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The UN Fought the Internet and the Internet Won

Discussion in 'Information Technology' started by spnadmin, Dec 14, 2012.

  1. spnadmin

    spnadmin United States
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    1947-2014 (Archived)
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    Jun 17, 2004
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    by Elize Ackerman

    Summit in Dubai Ends

    For the last two weeks some of the planet’s most oppressive regimes have faced off against some of the most powerful Internet advocates in an effort to rewrite a multilateral communications treaty that, if successful, could have changed the nature of the Internet and altered the way it is governed.

    On Thursday night that effort failed, as a US-led block of dissenting countries refused to sign the proposed updates, handing the United Nation’s International Telecommunication Union a humbling defeat.
    The United States, which framed its dissent as defending “the open Internet,” was joined by more than 80 other countries, including Australia, Canada, Chile, Costa Rica, the Czech Republic, Denmark, Egypt, Finland, Greece, Italy, Japan, Kenya, the Netherlands, New Zealand, Poland, Portugal, Qatar, Sweden and the United Kingdom. (Some of the non-signers seemed to be seeking to avoid making too overt of a political statement, saying, regrettably that they could not sign because they had to “consult with capital.”)

    On Friday, the remaining members of the ITU, which is made up of 193 countries, signed the treaty, known as International Telecommunications Regulations, but the gesture in many ways was hollow.

    Like other U.N. agencies, the ITU strives for consensus, and it’s within that consensus that the ITU derives its authority. The ITU can’t force a country to abide by its treaties, but if representatives of all member countries agree to a global telecommunications framework, and subsequently pass laws enforcing the framework, the ITU itself grows stronger.

    In contrast, the collapse of negotiations around the treaty update exposed the ITU as woefully out of step with the most technologically advanced sectors of the global society. “Efforts to bring its core telecom regulations into the Internet era had exposed the organization to modern realities that it was incapable of dealing with,” writes Kieren MCarthy of Dot-nxt.com. “In the end, they proved overwhelming.”

    The ITU is used to operating behind closed doors. In an era marked by the shift toward video communications and an accompanying global movement for greater government transparency, the UN initially provided few details about preparatory meetings leading up to the conference and only belatedly began putting related documents online.

    Interpreted as a power grab by the United Nations, the secrecy rang alarm bells. Distrust of the ITU began to approach panic after the contents of more controversial proposals became known. Some of the proposals endorsed by authoritarian countries would have increased censorship, potentially restricted the free flow of information and undermined the voluntary framework that forms the basis of today’s Internet.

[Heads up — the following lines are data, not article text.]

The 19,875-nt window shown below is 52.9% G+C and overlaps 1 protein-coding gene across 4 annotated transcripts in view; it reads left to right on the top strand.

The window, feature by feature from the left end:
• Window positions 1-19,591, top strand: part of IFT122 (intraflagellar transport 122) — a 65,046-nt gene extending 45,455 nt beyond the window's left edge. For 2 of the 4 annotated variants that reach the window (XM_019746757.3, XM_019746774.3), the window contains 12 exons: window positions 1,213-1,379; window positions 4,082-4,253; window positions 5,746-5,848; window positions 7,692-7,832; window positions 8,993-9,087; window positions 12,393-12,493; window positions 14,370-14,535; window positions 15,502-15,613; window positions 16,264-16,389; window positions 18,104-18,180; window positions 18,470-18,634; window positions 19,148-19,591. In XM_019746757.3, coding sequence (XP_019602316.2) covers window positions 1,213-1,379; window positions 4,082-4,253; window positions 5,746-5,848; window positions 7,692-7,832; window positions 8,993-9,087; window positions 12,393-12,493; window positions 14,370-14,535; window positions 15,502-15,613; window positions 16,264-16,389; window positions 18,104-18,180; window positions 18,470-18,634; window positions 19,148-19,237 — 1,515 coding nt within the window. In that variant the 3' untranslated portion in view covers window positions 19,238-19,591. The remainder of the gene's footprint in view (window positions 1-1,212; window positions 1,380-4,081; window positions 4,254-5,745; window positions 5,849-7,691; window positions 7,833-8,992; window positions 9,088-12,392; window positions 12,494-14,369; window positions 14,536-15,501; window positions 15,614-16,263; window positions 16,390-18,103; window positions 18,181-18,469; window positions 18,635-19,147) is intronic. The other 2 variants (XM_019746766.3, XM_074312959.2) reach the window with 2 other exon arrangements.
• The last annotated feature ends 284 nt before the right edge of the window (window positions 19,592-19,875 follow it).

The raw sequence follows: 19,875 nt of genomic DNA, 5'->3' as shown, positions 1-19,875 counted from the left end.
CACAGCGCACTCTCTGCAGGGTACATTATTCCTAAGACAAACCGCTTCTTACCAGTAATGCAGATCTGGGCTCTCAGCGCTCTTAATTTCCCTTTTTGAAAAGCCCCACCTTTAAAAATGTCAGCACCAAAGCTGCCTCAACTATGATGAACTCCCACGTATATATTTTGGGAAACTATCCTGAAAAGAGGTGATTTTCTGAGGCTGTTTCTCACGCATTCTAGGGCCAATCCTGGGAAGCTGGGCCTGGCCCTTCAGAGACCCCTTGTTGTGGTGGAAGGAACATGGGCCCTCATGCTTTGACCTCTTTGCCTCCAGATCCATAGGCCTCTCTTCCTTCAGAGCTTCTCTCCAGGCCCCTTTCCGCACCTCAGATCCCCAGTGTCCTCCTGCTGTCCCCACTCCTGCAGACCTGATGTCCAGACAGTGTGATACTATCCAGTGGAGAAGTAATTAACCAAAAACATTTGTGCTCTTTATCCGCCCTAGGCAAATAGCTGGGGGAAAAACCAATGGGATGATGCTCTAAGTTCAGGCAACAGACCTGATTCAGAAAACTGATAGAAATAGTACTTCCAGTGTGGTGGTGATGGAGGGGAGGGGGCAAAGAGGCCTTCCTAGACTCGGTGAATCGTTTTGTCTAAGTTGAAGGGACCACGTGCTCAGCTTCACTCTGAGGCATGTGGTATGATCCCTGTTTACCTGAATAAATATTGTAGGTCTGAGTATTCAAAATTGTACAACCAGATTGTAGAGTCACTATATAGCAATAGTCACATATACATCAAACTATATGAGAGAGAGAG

“We are the web,” Google declared in a campaign against the ITU’s treaty-writing effort. “A free and open world depends on a free and open Internet. Governments alone, working behind closed doors, should not direct its future.”

    Meanwhile, the actual negotiations at the World Conference of International Telecommunications had the feel of watching footage from a bygone era. Attendees from the public could listen to interminable discussions of minutiae, but only delegates could vote— which they did by raising a yellow paddle.

    When it was clear that there would be no consensus, Hamadoun I. Toure, the secretary general of the ITU, issued a statement. “History will show that the conference has achieved something extremely important,” he said. “It has succeeded in bringing unprecedented public attention to the different and important perspectives that govern global communications.”

    But the lesson that history shows will likely be more pointed. The Internet, and the forces that support the free and open movement of information rolled over traditional UN alliances at the WCIT. An effort to shift governance of the Internet from private bodies like ICANN and IETF was thwarted. The conference did not mark the end of the battle to control what has emerged as the world’s most powerful communications medium. But it very likely marked a turning point.
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  3. Parma

    Parma United Kingdom
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    Apr 12, 2007
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    Who would be responsible for such controls and what would be there interests. Too much power with few hands would bring too many problems. Look at world governance at the moment. The internet is far more complex. Countries have changing attitudes to governance all the time currently on nationalist views education is bringing change from religious nationalism to a view of national identities. A party of few that would control censorship does not make sense as the internet has wider boundaries then countries and identities and attitudes. Order is kept in countries but when you ask the rich, who are the ones normally in charge, it is by there own regulations that there people are governed by but it is not by the order they wish to live with. Ask them all how much tax money they owe there own governments? For starters lol. So any control mechanism is worthless and pointless apart from the control of harmful indecent material.
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    #2 Parma, Feb 7, 2015
    Last edited: Feb 7, 2015

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